Get the Most Out of Widgets: Building and Showcasing Your Community

Last month, we highlighted some widgets and hope you’ve since activated them! Today, let’s continue our widgets tour and focus on several that put the spotlight on the readership you’ve built. Your site isn’t just about you or your organization — it’s very much enriched by the community around you.

Turn visitors into subscribers

The Follow Blog Widget lets your visitors sign up to receive your posts via email — it’s one of the easiest ways to ensure your readers see your new posts. Under Appearance → Widgets, drag this widget to the right. In the settings, you can customize the messages that will be displayed, the text for the “Follow” button, and decide whether you want to show your total number of followers (which is the sum of users following your blog and others connected from Publicize services, like Facebook and Twitter).

Here’s an example of the widget on the blog Humans Are Weird:

Follow Blog widget

The Follow Blog Widget is the simplest tool you can enable to send your latest stuff to as many inboxes across the internet as possible!

Show off your readership

So, let’s say you’ve got a bunch of blog followers. Who are these fabulous people? The My Community Widget allows you to display a sampling of users who have interacted on your site, transforming a faceless mass into happy, smiling humans. You can see the widget in action on the blog Play:

My Community

The widget shows a grid of gravatars, which visually dresses up your sidebar. You can tweak it by displaying activity from a mix of likers, followers, and commenters.

Highlight your community’s favorites

The Top Posts & Pages Widget displays the most popular content on your site. You can choose to show your most viewed or most liked posts (up to 10), as well as specify the display format (a text list, an image list, or an image grid). On his blog, Boy with a Hat, Vincent Mars displays his most-liked content in an image list:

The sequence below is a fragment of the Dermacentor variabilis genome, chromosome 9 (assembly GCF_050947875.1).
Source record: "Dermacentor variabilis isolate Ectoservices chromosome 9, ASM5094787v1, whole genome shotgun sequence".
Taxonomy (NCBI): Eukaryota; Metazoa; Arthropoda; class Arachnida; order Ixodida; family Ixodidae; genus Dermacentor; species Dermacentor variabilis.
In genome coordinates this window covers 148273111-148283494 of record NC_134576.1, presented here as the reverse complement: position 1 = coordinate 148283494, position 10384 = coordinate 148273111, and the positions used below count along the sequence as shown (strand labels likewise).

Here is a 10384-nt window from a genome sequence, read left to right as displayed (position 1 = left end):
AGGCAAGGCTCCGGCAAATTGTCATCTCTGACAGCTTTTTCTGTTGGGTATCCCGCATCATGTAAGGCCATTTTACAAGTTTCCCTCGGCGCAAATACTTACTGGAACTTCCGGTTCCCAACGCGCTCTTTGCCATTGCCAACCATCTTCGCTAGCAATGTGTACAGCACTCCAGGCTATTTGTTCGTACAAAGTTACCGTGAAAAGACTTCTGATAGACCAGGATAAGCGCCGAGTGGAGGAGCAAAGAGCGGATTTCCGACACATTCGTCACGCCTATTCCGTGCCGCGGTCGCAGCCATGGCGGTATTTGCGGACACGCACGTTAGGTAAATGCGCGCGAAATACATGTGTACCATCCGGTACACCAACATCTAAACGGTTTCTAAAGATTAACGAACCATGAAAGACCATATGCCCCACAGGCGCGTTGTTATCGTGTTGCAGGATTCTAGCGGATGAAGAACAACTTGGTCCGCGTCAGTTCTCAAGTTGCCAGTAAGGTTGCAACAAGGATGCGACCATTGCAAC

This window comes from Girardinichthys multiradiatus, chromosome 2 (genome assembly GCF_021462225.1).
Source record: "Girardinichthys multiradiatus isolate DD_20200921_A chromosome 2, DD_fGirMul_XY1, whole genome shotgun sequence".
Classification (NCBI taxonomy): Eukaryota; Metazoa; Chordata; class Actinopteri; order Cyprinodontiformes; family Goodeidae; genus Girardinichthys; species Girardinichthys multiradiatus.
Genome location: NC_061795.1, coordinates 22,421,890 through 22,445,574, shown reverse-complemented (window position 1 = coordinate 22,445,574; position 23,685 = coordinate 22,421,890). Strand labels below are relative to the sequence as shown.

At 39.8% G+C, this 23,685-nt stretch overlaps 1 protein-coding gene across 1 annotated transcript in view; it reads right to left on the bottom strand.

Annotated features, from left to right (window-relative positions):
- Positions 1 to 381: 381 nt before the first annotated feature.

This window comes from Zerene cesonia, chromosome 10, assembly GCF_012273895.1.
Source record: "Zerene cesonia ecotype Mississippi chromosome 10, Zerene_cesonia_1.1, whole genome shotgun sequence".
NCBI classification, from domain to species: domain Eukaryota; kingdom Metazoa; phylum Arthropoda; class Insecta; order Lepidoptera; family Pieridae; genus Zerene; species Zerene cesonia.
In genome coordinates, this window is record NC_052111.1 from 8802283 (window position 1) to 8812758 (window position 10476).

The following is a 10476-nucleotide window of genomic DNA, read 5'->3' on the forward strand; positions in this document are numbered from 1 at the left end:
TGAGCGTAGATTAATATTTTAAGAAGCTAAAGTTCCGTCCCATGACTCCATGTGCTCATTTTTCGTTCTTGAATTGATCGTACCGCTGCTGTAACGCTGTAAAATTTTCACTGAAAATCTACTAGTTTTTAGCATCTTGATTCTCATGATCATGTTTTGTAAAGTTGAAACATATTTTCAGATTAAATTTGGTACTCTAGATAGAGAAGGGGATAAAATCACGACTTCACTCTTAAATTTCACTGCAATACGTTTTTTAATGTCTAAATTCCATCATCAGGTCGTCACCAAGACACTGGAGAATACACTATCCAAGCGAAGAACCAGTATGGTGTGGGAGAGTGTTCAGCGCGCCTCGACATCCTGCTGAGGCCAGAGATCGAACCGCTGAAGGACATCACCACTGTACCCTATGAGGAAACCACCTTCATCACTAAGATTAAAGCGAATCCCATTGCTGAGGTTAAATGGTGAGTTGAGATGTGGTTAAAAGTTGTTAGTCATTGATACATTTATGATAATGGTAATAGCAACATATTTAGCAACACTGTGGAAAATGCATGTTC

Screen Shot 2013-07-16 at 3.53.49 PM

The Top Posts & Pages Widget not only gives your top posts and pages the attention they deserve — it also reveals a bit about your readers’ preferences and what topics have resonated with your audience over a long period of time.

Promote the conversation

Finally, the Recent Comments Widget shows a snippet of the engagement on your site. For many of us, comments aren’t afterthoughts — they’re essential to the discussion and the blogging experience. This widget displays the most recent comments left on your blog, as shown on Robert Bruce’s 101 Books:

Recent Comments

You can customize the widget title, set up to 15 posts to display, adjust the size of the avatars (or show no avatars at all), and specify the background color for avatars and text. It’s similar to the My Community Widget above and connects faces to usernames and humanizes your readership, but also highlights the individuals who take the time to comment on something you’ve worked hard to publish.

Well, what are you waiting for? Enable these widgets to showcase the readership you’ve built — each one can be activated right in your dashboard under Appearance → Widgets.

You might also enjoy these related posts:


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Cheri Lucas Rowlands

25 Comments

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  1. Sarah

    Gotta like it just cause the graphic made me laugh!

    Like

  2. Jean

    I wasn’t aware that choosing listing the images, would also give each top/popular blog post title.

    Will be trying it to see its full effect.

    Like

  3. dilmilgaya

    Good info but would have liked some widgets to be displayed on the right side bar and some on the left because otherwise it looks asymmetrical — too much info on one side.

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  4. RandomizeME

    Thanks, It’s been some time since I last checked out the Widgets list. WP.com has been busy!

    Like

  5. Erzabet Bishop

    Any advice on adding images to a sidebar? Still a bit voodoo for me.

    Like

    • Cheri Lucas Rowlands

      We ran a few widget tutorials over on The Daily Post — one of them, Widgets 201, covers the basics of image widgets. For image widgets, it’s important to fill in all the fields in the settings carefully, especially the “Image URL” — WordPress.com needs to know where your image is saved so it can display your image!

      Like

  6. christrocks

    I want to make the most out of my widgets, but I use the Book Lite theme, which only shows widgets on the very bottom of the page. I really like my theme, but do you think I would be better off switching to a theme that has a sidebar?

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    • Cheri Lucas Rowlands

      Good question! It depends on how much you like your theme (and Book Lite is lovely, minimal, and elegant!). You can search the Theme Showcase by feature (themes with left sidebar and themes with right sidebar, as examples) and if a design pops out at you, you can test out the way it looks before activating it.